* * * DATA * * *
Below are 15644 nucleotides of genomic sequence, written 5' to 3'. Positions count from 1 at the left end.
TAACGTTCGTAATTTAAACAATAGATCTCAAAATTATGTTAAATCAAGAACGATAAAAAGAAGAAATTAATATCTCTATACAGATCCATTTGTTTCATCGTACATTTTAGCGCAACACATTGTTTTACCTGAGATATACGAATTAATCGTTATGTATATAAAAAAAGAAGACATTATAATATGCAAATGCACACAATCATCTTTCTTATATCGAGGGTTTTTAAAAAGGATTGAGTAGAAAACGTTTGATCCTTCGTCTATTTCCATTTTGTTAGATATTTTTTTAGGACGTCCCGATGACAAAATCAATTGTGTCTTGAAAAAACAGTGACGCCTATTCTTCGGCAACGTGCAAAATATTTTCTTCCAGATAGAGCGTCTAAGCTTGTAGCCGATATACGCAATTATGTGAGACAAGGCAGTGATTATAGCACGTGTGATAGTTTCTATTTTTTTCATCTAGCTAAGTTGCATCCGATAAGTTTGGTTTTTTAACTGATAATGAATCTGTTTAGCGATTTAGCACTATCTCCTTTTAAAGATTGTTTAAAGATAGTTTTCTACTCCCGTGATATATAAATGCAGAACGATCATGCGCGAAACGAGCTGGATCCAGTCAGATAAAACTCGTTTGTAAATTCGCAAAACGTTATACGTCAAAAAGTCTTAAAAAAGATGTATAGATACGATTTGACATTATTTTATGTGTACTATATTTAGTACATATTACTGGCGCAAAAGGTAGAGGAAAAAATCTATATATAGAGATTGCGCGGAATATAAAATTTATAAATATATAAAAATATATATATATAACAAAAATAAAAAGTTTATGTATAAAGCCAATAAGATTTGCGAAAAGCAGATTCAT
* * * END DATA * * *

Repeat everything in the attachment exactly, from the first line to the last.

Below are 15644 nucleotides of genomic sequence, written 5' to 3'. Positions count from 1 at the left end.
TAACGTTCGTAATTTAAACAATAGATCTCAAAATTATGTTAAATCAAGAACGATAAAAAGAAGAAATTAATATCTCTATACAGATCCATTTGTTTCATCGTACATTTTAGCGCAACACATTGTTTTACCTGAGATATACGAATTAATCGTTATGTATATAAAAAAAGAAGACATTATAATATGCAAATGCACACAATCATCTTTCTTATATCGAGGGTTTTTAAAAAGGATTGAGTAGAAAACGTTTGATCCTTCGTCTATTTCCATTTTGTTAGATATTTTTTTAGGACGTCCCGATGACAAAATCAATTGTGTCTTGAAAAAACAGTGACGCCTATTCTTCGGCAACGTGCAAAATATTTTCTTCCAGATAGAGCGTCTAAGCTTGTAGCCGATATACGCAATTATGTGAGACAAGGCAGTGATTATAGCACGTGTGATAGTTTCTATTTTTTTCATCTAGCTAAGTTGCATCCGATAAGTTTGGTTTTTTAACTGATAATGAATCTGTTTAGCGATTTAGCACTATCTCCTTTTAAAGATTGTTTAAAGATAGTTTTCTACTCCCGTGATATATAAATGCAGAACGATCATGCGCGAAACGAGCTGGATCCAGTCAGATAAAACTCGTTTGTAAATTCGCAAAACGTTATACGTCAAAAAGTCTTAAAAAAGATGTATAGATACGATTTGACATTATTTTATGTGTACTATATTTAGTACATATTACTGGCGCAAAAGGTAGAGGAAAAAATCTATATATAGAGATTGCGCGGAATATAAAATTTATAAATATATAAAAATATATATATATAACAAAAATAAAAAGTTTATGTATAAAGCCAATAAGATTTGCGAAAAGCAGATTCAT